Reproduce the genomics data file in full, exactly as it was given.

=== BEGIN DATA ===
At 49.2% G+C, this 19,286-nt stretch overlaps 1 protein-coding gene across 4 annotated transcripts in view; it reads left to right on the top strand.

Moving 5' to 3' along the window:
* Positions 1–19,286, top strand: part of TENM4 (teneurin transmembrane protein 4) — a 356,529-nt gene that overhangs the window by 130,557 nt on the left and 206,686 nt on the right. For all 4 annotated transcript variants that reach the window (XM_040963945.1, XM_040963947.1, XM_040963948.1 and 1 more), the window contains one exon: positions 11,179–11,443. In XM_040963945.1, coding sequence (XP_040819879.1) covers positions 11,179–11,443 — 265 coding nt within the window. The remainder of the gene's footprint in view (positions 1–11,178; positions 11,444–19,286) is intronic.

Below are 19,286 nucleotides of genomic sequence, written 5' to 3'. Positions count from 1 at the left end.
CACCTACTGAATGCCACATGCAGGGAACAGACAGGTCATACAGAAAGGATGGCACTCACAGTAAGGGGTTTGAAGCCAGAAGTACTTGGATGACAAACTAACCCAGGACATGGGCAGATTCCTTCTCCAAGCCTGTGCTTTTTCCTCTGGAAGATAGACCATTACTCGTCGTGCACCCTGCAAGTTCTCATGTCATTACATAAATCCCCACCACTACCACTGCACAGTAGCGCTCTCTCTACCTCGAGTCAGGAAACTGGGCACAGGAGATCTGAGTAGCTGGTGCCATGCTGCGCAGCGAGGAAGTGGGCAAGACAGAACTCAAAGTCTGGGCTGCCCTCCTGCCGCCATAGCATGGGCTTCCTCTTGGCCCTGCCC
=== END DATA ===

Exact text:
At 49.2% G+C, this 19,286-nt stretch overlaps 1 protein-coding gene across 4 annotated transcripts in view; it reads left to right on the top strand.

Moving 5' to 3' along the window:
* Positions 1–19,286, top strand: part of TENM4 (teneurin transmembrane protein 4) — a 356,529-nt gene that overhangs the window by 130,557 nt on the left and 206,686 nt on the right. For all 4 annotated transcript variants that reach the window (XM_040963945.1, XM_040963947.1, XM_040963948.1 and 1 more), the window contains one exon: positions 11,179–11,443. In XM_040963945.1, coding sequence (XP_040819879.1) covers positions 11,179–11,443 — 265 coding nt within the window. The remainder of the gene's footprint in view (positions 1–11,178; positions 11,444–19,286) is intronic.

Below are 19,286 nucleotides of genomic sequence, written 5' to 3'. Positions count from 1 at the left end.
CACCTACTGAATGCCACATGCAGGGAACAGACAGGTCATACAGAAAGGATGGCACTCACAGTAAGGGGTTTGAAGCCAGAAGTACTTGGATGACAAACTAACCCAGGACATGGGCAGATTCCTTCTCCAAGCCTGTGCTTTTTCCTCTGGAAGATAGACCATTACTCGTCGTGCACCCTGCAAGTTCTCATGTCATTACATAAATCCCCACCACTACCACTGCACAGTAGCGCTCTCTCTACCTCGAGTCAGGAAACTGGGCACAGGAGATCTGAGTAGCTGGTGCCATGCTGCGCAGCGAGGAAGTGGGCAAGACAGAACTCAAAGTCTGGGCTGCCCTCCTGCCGCCATAGCATGGGCTTCCTCTTGGCCCTGCCC